I don’t know art, but I know what I’m like inside, and I can recognize our commonality when I see myself in the works of others. I think Visionary Art is going to get increasingly popular as culture becomes more psychedelic. At least I hope that it will. I want to see more digital stuff and more immersive environments. Certain elements in the video game industry already show reliable signs of moving in the right direction and new technologies are making it easier for lay people to produce intricate and well-rendered images without all too much formal training. If you extrapolate that curve to suggest that eventually any idiot will be able to render a beautiful image using only the power of her mind, maybe I’ll someday be able to back up my extravagant claims about the sublime quality of my imagination. If the concept of money is still in play when direct brain-to brain image transfer becomes possible, I will be a very rich woman indeed. Until then, you’re just going to have to take my word for it.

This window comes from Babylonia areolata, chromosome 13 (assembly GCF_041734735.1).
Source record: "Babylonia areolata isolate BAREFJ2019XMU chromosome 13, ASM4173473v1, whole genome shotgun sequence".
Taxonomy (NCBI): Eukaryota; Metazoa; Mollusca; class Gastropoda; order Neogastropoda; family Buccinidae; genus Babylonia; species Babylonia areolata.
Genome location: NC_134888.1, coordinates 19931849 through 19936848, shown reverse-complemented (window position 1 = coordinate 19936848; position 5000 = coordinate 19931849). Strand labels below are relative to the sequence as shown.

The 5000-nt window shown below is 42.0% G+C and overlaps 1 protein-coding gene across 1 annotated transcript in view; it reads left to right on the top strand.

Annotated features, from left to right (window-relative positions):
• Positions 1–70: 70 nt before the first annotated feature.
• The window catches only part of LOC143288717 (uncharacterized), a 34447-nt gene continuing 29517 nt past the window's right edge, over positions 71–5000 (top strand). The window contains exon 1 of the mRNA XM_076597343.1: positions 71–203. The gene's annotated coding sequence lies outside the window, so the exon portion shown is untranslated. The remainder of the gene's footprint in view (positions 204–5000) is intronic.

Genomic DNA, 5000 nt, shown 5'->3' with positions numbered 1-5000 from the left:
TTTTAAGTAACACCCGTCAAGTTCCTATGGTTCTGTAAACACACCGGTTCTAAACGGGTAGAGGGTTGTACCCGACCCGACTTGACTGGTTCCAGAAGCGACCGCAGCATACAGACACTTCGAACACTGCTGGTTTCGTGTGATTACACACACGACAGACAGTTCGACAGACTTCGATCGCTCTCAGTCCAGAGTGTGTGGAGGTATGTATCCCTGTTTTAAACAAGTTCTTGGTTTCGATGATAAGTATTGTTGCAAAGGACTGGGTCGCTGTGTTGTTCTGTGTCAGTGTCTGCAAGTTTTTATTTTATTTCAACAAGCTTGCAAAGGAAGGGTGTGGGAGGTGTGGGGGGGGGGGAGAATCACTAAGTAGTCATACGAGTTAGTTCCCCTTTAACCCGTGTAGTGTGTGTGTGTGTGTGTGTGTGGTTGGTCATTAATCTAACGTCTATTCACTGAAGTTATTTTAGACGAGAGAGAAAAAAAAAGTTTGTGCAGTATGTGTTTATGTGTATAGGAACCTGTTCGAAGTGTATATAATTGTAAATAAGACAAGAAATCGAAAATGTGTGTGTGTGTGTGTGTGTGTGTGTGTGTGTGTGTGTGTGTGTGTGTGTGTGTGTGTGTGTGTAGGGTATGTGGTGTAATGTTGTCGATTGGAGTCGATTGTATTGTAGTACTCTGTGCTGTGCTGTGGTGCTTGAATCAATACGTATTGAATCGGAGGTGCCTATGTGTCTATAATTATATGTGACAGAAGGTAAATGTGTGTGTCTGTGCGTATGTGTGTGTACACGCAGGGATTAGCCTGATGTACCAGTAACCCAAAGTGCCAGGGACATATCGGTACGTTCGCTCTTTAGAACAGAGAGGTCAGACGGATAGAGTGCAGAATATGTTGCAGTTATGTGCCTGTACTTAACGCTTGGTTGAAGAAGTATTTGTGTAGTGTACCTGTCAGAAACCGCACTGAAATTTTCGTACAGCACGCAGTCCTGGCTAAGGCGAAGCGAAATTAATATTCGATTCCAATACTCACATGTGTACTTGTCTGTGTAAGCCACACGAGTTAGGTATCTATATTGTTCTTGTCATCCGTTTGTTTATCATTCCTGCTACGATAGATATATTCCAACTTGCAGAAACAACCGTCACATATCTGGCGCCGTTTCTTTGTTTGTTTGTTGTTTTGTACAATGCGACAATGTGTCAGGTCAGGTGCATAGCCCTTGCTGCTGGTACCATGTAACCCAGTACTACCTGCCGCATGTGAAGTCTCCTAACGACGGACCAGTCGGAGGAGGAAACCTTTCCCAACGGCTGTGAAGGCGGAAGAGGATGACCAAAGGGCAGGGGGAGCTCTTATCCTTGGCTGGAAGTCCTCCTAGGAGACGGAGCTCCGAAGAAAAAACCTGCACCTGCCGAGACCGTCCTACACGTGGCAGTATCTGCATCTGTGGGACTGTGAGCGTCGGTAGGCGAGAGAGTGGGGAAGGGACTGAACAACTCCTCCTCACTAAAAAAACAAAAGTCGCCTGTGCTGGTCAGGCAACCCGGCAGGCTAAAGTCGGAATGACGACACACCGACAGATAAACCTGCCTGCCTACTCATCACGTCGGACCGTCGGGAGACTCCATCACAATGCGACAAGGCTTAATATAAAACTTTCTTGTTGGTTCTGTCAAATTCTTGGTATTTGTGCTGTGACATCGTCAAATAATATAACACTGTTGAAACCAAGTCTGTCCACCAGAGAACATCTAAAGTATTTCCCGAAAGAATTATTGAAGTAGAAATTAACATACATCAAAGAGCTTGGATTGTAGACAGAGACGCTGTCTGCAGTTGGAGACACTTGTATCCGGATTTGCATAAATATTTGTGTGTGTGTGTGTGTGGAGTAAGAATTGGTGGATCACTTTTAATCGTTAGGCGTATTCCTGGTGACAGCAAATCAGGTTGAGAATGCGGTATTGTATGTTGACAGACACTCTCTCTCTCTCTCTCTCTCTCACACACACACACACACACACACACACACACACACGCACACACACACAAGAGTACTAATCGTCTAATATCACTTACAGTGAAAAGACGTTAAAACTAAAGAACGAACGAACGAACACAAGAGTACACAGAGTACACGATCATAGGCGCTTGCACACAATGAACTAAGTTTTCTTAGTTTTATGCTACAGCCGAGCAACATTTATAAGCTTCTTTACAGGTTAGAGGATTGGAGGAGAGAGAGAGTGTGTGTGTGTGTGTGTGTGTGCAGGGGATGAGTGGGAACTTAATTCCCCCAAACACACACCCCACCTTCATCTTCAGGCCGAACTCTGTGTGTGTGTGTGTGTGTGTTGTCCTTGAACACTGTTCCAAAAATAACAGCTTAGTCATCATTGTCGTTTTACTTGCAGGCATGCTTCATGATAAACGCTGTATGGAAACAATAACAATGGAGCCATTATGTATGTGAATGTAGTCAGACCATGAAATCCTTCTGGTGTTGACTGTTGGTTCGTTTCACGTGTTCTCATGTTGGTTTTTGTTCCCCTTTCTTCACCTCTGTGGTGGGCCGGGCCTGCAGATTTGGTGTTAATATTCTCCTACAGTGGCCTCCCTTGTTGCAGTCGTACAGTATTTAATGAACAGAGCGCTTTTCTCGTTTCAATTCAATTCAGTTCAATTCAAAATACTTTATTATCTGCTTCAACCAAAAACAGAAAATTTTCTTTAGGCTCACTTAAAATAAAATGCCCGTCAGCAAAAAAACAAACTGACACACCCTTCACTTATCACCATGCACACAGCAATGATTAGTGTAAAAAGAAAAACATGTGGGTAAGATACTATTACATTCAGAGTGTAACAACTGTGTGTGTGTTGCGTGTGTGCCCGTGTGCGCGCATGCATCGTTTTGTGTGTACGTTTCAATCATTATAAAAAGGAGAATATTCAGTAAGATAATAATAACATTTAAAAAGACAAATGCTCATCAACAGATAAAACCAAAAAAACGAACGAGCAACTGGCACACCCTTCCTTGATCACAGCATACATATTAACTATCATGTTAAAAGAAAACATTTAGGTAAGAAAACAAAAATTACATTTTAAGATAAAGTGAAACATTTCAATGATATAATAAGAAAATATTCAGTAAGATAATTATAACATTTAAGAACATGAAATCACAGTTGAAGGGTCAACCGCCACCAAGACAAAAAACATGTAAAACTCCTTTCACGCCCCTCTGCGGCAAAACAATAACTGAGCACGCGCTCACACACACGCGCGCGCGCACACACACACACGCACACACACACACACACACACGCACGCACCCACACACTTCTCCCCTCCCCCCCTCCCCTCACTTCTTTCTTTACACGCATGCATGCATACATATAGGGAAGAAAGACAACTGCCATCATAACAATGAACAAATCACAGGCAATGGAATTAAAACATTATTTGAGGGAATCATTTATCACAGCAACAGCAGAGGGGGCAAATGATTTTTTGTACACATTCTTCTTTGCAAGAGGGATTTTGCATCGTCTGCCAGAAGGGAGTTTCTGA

* Erowid Note: New submissions to the Visionary Art Vaults have been on hold since Mar 2008, when the curator dedicated to that project took a leave of absence.